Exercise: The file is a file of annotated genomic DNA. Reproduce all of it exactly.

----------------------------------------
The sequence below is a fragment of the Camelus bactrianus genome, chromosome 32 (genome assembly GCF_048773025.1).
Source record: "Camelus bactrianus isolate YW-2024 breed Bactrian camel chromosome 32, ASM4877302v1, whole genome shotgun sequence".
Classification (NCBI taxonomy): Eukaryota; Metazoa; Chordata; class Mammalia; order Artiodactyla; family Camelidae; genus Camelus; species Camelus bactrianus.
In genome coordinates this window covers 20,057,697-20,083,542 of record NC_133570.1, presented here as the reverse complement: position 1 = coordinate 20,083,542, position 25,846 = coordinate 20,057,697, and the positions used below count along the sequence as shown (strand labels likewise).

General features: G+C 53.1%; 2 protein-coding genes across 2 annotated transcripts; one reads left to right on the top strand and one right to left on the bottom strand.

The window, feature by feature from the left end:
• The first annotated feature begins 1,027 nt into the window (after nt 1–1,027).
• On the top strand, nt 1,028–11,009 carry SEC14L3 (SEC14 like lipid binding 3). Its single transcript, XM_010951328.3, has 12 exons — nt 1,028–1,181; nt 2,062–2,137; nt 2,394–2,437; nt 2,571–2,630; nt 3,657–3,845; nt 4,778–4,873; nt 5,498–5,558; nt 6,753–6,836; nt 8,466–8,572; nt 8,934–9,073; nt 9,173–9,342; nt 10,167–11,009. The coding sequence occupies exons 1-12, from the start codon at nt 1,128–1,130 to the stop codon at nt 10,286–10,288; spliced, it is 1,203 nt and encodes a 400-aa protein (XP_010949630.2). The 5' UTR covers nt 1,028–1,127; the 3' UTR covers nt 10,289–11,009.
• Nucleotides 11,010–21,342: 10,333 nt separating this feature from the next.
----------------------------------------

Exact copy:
The sequence below is a fragment of the Camelus bactrianus genome, chromosome 32 (genome assembly GCF_048773025.1).
Source record: "Camelus bactrianus isolate YW-2024 breed Bactrian camel chromosome 32, ASM4877302v1, whole genome shotgun sequence".
Classification (NCBI taxonomy): Eukaryota; Metazoa; Chordata; class Mammalia; order Artiodactyla; family Camelidae; genus Camelus; species Camelus bactrianus.
In genome coordinates this window covers 20,057,697-20,083,542 of record NC_133570.1, presented here as the reverse complement: position 1 = coordinate 20,083,542, position 25,846 = coordinate 20,057,697, and the positions used below count along the sequence as shown (strand labels likewise).

General features: G+C 53.1%; 2 protein-coding genes across 2 annotated transcripts; one reads left to right on the top strand and one right to left on the bottom strand.

The window, feature by feature from the left end:
• The first annotated feature begins 1,027 nt into the window (after nt 1–1,027).
• On the top strand, nt 1,028–11,009 carry SEC14L3 (SEC14 like lipid binding 3). Its single transcript, XM_010951328.3, has 12 exons — nt 1,028–1,181; nt 2,062–2,137; nt 2,394–2,437; nt 2,571–2,630; nt 3,657–3,845; nt 4,778–4,873; nt 5,498–5,558; nt 6,753–6,836; nt 8,466–8,572; nt 8,934–9,073; nt 9,173–9,342; nt 10,167–11,009. The coding sequence occupies exons 1-12, from the start codon at nt 1,128–1,130 to the stop codon at nt 10,286–10,288; spliced, it is 1,203 nt and encodes a 400-aa protein (XP_010949630.2). The 5' UTR covers nt 1,028–1,127; the 3' UTR covers nt 10,289–11,009.
• Nucleotides 11,010–21,342: 10,333 nt separating this feature from the next.